The ability to hide technology or make it unobtrusive has always been one a hallmark differentiator for custom integrators. Motorized items such as mounts and lifts remain the “ace up their sleeve” for achieving such results, and lately manufacturing partners are dealing out more ways to give integrators a winning hand with clients.
More design-minded customers and those who work with specifiers, plus increasingly larger and thinner displays have changed the installation game these days, Cory Lovett, CEO of Nexus 21, explained during the recent Integrated Systems Europe 2020 show in Amsterdam.
“We listen to integrators and they have requests, they always have motorized things but now they need to be a little bit different,” Lovett says.
“They need more automated function, they need options for larger TV screens, they need better forms of control. So these are things we’ve been trying to address.”
Making Designers and Architects Happy
Lovett adds that integrators are working more – or trying to work more – with interior designers and architects. So the visual impact of technology is more front and center in their potential solution designs.
“We came in originally with a lot of mechanical solutions, but they need to be more aesthetically sound,” Lovett says. “The integrators are getting specifiers like architects and designers telling them the space and the flow of a home is important – we want technology but we need to preserve the aesthetic.”
To assist as this trend continues to influence projects, Nexus 21 has tweaked its versatile product designs of late, adding things like more positional features and IP control and two-way communications.
“In other words, more options for positioning devices, which provides more design freedom for architects and designers,” Lovett says. “If you have to orient every seating area in the home to the one wall with the display, obviously it creates headaches for them, so you don’t want to do that.
As an example, he cites Nexus 21’s L-75ix drop-down and swivel for displays up to 75 diagonal inches. The original version lowered from the ceiling as well, but its positioning was constrained by the direction of a particular room’s ceiling joists. If the room’s seating didn’t jibe with the layout of the joists, then so much for hiding the display with the slick motorized drop-down.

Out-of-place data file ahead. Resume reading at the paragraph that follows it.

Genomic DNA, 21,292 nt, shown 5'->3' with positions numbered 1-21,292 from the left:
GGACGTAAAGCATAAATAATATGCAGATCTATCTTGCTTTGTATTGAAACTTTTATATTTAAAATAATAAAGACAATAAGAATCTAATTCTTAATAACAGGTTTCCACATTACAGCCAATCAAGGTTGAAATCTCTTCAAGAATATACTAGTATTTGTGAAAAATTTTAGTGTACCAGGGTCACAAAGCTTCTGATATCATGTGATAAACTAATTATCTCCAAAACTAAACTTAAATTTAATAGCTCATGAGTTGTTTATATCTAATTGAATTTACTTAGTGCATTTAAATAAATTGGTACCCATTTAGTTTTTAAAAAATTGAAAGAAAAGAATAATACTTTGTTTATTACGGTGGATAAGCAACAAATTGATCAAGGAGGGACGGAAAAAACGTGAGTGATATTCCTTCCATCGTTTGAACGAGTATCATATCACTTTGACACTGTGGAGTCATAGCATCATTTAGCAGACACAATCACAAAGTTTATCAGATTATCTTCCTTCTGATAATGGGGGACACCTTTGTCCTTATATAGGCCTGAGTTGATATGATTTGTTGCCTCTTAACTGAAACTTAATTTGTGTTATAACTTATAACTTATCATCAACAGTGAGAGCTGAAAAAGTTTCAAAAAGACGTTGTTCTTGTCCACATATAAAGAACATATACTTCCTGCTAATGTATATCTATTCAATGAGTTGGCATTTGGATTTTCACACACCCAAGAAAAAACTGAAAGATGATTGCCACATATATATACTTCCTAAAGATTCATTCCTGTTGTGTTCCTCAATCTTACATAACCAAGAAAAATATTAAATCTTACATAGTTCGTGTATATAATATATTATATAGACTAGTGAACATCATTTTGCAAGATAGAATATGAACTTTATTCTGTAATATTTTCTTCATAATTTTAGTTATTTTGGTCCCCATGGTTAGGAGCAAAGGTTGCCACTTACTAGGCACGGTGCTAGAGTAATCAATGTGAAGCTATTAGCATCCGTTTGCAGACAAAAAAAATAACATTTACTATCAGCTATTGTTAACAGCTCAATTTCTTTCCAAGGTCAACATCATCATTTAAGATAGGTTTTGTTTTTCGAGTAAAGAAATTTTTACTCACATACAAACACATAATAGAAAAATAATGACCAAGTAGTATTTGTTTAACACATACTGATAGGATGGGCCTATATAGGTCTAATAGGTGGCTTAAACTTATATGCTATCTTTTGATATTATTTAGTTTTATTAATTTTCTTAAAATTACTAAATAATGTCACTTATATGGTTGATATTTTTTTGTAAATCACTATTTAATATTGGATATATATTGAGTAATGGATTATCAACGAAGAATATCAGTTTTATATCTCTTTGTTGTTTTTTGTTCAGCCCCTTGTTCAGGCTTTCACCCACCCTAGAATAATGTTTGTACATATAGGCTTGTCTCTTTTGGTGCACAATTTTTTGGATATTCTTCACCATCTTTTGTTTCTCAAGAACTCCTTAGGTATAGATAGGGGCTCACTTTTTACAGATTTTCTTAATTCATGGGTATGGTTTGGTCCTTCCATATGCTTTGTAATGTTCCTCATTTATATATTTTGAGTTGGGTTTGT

But for an innovative company like Nexus 21, the solution presented itself: add motorized swivel functionality.
“We’ve had requests for a long time to give [integrators] the ability to drop it down and anywhere in 360 degrees, plus you can use multiple angles now with this,” Lovett cites. “So if you have a living room over there and a kitchen over here, then the device can serve both rooms – you get a lot of benefits from having that motorized swivel capability.
“Now the remodeler can use the least expensive or least invasive construction methods but still provide the position anywhere in the room with that TV,” he adds.
“They can cut where it’s the least damaging to the home and requires the least amount of expense and time and redo. By giving them that positional functionality, they can now select the easiest construction method and still face the TV any way you need.”
‘Technology in Motion’ Sends a Message
It’s part of why the company now goes by the broader tagline “Technology in Motion” as opposed to its original “Nexus 21 Concealment Systems,” Lovett says. “It’s less about concealment and more about multiple-use rooms.”